In South Portland, Maine — Roxanne Pettigrow chooses not to buy health insurance. She visits her doctor in South Portland every few weeks, though, paying $50 up front, once per month for regular checkups, office visits and preventive health screenings. It’s care that those who lack health coverage often skip.
Tag Archives: benefits
We’ve heralded the Atlas MD-style of direct care for years now. Mostly for its simplicity — you get rid of the most aggravating part of practicing medicine, the insurance billing; you start spending more time with patients, who actually pay you; you make more money, doing the enjoyable part of your job. Then add on the benefits to your local community, such as decreased ER visits. This means emergency staff can focus on legitimate trauma, and not be burdened by cases that yes, might be painful, but can be quickly remedied by your on-call physician. Oh, and by providing 24/7 access to a doctor for a yearly fee of around $600 patients actually make appointments (by the way, $600 equals less than two months of a typical full coverage, PPO health insurance plan, an expensive plan you won’t need since your doctor visits are now free, along with copious other procedures). And, to top it off, things like MRIs and other costly procedures have been negotiated at reduced costs. Don’t forget downstream benefits of proactive care for insurance companies who won’t dole out payments to treat preventable conditions like high blood pressure and type II Diabetes.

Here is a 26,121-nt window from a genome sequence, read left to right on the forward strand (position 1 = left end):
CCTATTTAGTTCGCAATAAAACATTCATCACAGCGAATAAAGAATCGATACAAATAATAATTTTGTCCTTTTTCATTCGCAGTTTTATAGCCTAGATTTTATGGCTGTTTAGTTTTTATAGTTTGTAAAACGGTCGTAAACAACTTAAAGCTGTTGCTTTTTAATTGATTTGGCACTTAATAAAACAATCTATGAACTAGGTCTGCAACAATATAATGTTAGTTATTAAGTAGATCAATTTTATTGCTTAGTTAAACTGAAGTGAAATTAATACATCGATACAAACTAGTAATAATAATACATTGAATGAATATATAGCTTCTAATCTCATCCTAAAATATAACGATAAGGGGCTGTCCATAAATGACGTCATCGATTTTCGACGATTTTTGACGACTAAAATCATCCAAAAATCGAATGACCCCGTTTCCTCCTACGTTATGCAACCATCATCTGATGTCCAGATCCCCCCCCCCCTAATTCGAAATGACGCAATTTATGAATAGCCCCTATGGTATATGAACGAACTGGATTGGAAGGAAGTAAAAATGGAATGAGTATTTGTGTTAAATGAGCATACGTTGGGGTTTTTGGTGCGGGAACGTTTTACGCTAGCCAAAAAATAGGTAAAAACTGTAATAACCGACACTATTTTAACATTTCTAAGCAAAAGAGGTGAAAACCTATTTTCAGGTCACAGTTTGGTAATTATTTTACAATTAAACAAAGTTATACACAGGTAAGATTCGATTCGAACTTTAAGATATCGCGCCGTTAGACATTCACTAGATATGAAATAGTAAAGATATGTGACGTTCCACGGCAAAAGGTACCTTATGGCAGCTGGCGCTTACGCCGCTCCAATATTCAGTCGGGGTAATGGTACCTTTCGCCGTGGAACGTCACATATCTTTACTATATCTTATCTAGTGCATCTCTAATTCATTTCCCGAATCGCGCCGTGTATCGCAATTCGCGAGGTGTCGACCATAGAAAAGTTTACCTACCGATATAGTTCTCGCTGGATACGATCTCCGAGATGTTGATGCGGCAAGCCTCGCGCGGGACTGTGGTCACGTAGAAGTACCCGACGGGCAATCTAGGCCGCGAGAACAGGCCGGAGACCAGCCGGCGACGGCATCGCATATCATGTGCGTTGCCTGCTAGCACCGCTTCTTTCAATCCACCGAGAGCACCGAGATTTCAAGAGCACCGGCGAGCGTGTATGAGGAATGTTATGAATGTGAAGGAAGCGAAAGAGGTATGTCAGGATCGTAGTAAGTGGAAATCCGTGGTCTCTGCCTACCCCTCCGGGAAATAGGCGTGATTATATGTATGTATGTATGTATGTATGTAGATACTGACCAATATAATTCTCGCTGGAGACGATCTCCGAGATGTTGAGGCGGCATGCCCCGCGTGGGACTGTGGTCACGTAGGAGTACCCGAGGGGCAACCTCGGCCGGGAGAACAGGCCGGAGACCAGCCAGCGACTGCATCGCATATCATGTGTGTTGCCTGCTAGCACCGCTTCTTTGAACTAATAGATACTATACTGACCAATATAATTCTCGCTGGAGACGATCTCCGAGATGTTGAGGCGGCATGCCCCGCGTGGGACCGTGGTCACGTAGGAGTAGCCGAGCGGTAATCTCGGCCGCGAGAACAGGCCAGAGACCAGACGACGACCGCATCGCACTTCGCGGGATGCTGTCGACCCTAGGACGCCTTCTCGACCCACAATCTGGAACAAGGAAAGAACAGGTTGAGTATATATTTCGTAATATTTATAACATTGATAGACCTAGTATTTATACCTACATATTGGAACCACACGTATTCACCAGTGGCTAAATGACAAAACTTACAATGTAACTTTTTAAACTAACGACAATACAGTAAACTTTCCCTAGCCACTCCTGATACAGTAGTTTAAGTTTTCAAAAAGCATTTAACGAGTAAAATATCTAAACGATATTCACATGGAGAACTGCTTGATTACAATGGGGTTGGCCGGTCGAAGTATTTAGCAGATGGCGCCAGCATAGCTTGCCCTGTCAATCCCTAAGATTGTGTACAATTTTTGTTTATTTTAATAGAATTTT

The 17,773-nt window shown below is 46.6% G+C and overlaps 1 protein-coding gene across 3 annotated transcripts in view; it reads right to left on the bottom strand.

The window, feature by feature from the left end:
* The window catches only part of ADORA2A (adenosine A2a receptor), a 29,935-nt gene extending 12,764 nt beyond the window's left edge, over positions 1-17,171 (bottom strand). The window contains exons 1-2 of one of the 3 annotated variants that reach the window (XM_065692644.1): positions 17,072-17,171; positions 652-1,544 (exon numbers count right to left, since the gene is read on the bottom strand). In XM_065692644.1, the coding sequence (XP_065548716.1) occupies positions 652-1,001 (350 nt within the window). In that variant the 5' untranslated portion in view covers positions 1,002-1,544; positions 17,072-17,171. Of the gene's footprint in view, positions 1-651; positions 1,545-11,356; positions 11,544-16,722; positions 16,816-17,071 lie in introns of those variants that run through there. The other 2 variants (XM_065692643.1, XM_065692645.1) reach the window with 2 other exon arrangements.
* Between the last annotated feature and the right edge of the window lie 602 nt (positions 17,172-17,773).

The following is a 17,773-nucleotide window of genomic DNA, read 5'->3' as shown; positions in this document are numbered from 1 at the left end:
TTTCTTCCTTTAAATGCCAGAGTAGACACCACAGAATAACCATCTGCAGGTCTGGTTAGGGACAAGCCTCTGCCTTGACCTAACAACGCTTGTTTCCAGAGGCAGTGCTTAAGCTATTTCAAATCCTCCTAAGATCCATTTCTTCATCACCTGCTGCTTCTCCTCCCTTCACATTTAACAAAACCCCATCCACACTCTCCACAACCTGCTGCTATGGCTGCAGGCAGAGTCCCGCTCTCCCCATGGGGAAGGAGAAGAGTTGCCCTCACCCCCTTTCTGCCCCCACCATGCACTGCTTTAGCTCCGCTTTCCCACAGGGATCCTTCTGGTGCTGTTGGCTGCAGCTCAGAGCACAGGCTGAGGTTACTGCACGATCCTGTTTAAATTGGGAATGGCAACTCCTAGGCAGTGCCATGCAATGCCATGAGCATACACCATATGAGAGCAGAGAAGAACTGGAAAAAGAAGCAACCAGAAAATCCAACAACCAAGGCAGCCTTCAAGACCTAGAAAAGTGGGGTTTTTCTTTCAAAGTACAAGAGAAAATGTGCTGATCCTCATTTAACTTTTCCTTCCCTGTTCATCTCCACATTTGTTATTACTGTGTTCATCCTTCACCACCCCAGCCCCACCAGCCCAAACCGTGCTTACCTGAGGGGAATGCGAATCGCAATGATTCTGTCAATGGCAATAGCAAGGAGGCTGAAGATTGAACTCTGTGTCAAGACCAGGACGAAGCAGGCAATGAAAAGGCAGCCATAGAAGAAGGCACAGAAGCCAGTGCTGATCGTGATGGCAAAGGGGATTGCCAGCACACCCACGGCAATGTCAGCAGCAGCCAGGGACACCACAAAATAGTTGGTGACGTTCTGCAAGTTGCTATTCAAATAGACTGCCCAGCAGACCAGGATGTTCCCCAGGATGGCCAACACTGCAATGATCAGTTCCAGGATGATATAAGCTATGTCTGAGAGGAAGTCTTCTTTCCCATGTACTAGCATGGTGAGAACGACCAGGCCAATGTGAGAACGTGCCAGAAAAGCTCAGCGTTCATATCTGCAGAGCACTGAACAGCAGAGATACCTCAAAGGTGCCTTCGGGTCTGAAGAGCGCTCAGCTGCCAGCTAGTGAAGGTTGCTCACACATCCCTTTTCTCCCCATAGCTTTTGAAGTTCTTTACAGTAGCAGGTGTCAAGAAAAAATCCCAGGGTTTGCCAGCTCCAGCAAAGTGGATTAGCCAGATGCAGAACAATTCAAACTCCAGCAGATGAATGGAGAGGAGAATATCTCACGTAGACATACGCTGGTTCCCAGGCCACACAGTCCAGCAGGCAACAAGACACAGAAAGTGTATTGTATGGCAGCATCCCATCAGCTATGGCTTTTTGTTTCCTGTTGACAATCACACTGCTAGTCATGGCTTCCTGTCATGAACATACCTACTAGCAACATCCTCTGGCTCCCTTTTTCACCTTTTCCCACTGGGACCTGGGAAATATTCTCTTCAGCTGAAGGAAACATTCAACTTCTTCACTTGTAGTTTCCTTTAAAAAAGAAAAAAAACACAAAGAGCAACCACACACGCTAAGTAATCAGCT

Oh, right, but we had something to add to the snowballing benefits of direct care. Practicing physicians can also cut their malpractice insurance premium in half *. Yep, that’s right. Even the insurance agencies know that when patients come in to see a direct care physician, their doctor has time to make proper diagnoses, and provides more reliable care. Therefore, the chances of something being overlooked or mistreated are reduced.
Tune in to the next installment of our Atlas MD podcast. You can stream episode 5 for free on iTunes.
So we came across some share-worthy news today. Here’s a quote from CMT, referencing Congressional healthcare benefits:
“One of the most unusual perks may come from the Office of the Attending Physician of the United States Congress. For an annual fee of $503, House and Senate members can designate the official congressional physician to be their primary care doctor — meaning they never have to leave Capitol Hill, deal with crowded doctor’s offices or be subject to the same type of care from a doctor as the rest of us.”
This sounds kind of like their own personal doctor, that’s available 24/7, for a fixed yearly price (that’s about a third of what we charge hard working Americans), who provides primary care, same day, with no waits, who fields calls directly… which sounds a lot like what we offer at Atlas MD.